Celebration: If You Want to Learn Stillness—Watch a Rock
I have been moody this winter—a lot of change, mostly good, yet still the tendency to cling: to the past …to what is known …to what was thought to be known.
Heading into springtime, the season of renewal and vitality, I find myself in need of being coaxed by any and all to something higher, brighter, lighter than my interior. Finally, the invitation ignites as the very land to which I have relocated, and the wildlife that has lived here forever, beckons and brings me to a lighter disposition.
Fourteen months ago, I moved to the mountains after twenty years of beachside living. With the 2007 California drought, there was little celebration to be found. As the months progressed, oh, the coyotes howled and a distant peacock sought its mate night and day, but otherwise there was little sign of new life emerging. I lived in a desert, hot with sunshine and spare of greenery, which was perfectly fine with me. The beach had been foggy and damp through the summer months and I was happy to hang with the dry climate, get a suntan, and regularly feel the penetrating heat on my skin again.
This year, the area has had more than its typical rainfall and the desert canyon into which I thought I had moved, now brags a stunning vista blanketed in tall rich purple stems and banks of lanky yellow.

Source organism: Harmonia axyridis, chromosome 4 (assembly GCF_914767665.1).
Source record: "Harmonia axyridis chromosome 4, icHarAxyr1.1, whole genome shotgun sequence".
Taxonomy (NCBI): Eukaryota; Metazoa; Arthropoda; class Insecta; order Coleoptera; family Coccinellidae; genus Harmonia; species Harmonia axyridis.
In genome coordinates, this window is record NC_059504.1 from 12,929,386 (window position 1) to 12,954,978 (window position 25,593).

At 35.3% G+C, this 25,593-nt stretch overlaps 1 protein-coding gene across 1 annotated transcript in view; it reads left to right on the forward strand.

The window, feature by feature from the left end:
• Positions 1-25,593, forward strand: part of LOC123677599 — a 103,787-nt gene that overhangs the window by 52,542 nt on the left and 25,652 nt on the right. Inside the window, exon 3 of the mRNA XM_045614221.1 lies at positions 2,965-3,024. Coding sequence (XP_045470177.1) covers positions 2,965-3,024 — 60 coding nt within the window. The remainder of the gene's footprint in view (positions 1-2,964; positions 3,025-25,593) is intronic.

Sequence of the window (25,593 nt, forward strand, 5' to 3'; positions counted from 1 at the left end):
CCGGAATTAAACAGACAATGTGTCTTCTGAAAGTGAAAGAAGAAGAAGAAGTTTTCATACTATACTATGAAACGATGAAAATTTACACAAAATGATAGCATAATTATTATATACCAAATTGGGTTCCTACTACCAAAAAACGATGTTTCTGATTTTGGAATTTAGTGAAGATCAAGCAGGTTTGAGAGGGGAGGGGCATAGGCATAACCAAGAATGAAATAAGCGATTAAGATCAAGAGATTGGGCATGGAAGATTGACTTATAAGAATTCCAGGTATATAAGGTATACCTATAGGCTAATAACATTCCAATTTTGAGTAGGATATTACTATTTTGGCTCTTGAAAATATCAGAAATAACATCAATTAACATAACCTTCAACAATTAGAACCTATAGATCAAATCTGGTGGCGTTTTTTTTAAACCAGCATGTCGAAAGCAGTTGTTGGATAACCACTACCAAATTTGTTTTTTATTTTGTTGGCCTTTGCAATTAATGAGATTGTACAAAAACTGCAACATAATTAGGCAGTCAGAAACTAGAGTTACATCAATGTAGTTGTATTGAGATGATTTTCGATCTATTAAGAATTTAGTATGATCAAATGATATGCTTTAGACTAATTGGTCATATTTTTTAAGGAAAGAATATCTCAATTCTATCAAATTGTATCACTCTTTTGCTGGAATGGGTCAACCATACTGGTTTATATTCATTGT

If you’ve been to southern California in the spring, you know what I am talking about. Highways and roadsides are lined as far as the eye can see at this time of year with yellow dancing clusters atop long, lean, waving stalks of green. The foliage looks like it would produce cauliflower in its early stages of growth, but then what was a bushy, low to the ground leafy mess rises as high as your waist before sending out the delicate, ubiquitous shoots with small yellow balls afloat. Pockets of yellow daisies pepper the landscape, their color measured not so much by hue as by density, showing deep and heavy among the airy mustard.